This article is part of AASYP’s Break the Chain 2021, which is a programme that highlights innovative solutions to modern slavery, human trafficking, and forced labour.
Trapped in the hands of malignant individuals is the world’s most persecuted community. Vulnerable groups, especially women and children, are caught up and exploited in an uncertain environment with basics of the Maslow’s Hierarchy of Needs (a pyramid of basic human needs with the most fundamental being air, food, and water) put at stake. The Rohingya exodus commenced when a military crackdown was launched by the Arakan Rohingya Salvation Army (ARSA) militants. What followed was bloodshed, fleeing, and political turmoil.
In the name of ethnic cleansing, the perpetrators spell obliteration. Despite garnering massive global awareness and visits by humanitarian organisations such as delegations from the United Nations, human trafficking remains a pervasive problem.
The Rohingyas are at the crossroads of an identity and survival crisis. They are Muslims who used to reside in Rakhine, Myanmar. As Myanmar is a Buddhist-majority country, there arose a religious conflict that caused the majority to oust the Islamic community. This escalated into a refugee crisis with the Rohingyas effectively becoming stateless and dubbed the “boat people”.
Out of an estimated 2 million Rohingyas, about 1.2 million currently reside at Cox’s Bazar in Bangladesh. Despite having a roof over their heads, the problems they face are immense – from the breaching of basic humanitarian rights to the breeding of communicable diseases in squalid areas. This article primarily focuses on abuse, trafficking, and child labour.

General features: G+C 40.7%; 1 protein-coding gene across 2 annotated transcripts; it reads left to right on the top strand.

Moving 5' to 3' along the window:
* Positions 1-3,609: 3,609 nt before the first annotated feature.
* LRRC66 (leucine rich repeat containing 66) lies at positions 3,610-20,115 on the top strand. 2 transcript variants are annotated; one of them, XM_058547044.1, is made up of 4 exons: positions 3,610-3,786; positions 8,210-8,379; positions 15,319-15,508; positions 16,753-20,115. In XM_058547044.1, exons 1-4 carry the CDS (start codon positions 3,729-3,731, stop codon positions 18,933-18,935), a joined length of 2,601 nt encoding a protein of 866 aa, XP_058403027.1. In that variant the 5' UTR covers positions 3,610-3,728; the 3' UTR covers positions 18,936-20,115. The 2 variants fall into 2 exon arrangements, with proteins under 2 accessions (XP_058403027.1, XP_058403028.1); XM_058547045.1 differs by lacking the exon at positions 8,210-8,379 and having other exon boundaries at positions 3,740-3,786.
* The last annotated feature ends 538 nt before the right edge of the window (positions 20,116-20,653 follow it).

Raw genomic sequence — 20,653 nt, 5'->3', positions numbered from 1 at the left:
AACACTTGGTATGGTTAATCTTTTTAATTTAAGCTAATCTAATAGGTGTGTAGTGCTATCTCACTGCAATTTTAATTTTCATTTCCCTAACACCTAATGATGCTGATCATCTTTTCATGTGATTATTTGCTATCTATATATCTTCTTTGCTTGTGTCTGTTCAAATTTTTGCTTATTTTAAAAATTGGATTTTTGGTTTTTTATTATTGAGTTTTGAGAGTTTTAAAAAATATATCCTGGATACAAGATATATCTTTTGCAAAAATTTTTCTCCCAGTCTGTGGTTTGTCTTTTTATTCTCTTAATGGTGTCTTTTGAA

Women are recruited as forced brides in the Rakhine state at very cheap costs and transported to Southern Thailand and Northern Malaysia. In the midst of their journey, they might be stranded in the ocean or left in thick forests where traffickers would demand hefty cash to continue their journey. Should they be unable to pay, they would be held hostage and deprived of essentials like water. They are also at risk of falling prey to sexual violence and sex trafficking. Ultimately, they become a commodity – an unfortunate and cruel fate.
With a striking streak of regret emanating from their faces, the Rohingya children are a testament to lost childhood. Having been exposed to the scathing reality of genocide since a tender age, they have to deal with constant insecurities and fear. This is accentuated by their inaccessibility to education that has been reserved for Bangladesh nationals, thereby hampering the Rohinhya children’s path to social mobility. In fact, some families give their children away through irregular or temporary adoption to cover living costs. Others are even manipulated and enslaved.
The issues are multifaceted. First, from a financial standpoint, the Rohinyas lack the funds to support themselves and are often enslaved by employers who demand free labour by leveraging on the labourers’ illiteracy and plight, even threatening them to succumb to trafficking and illegal labour. This reiterates the age-old adage that “born poor is a curse” for they are used, abused, and marginalised.
The second root cause stems from a legal perspective. Due to their undocumented status, it is easy for the Rohingyas to fall prey to abuse. Being classified under the category of “Forcefully Displaced Myanmar Nationals to Bangladesh”, they are subjected to restrictions including but not limited to lack of access to education.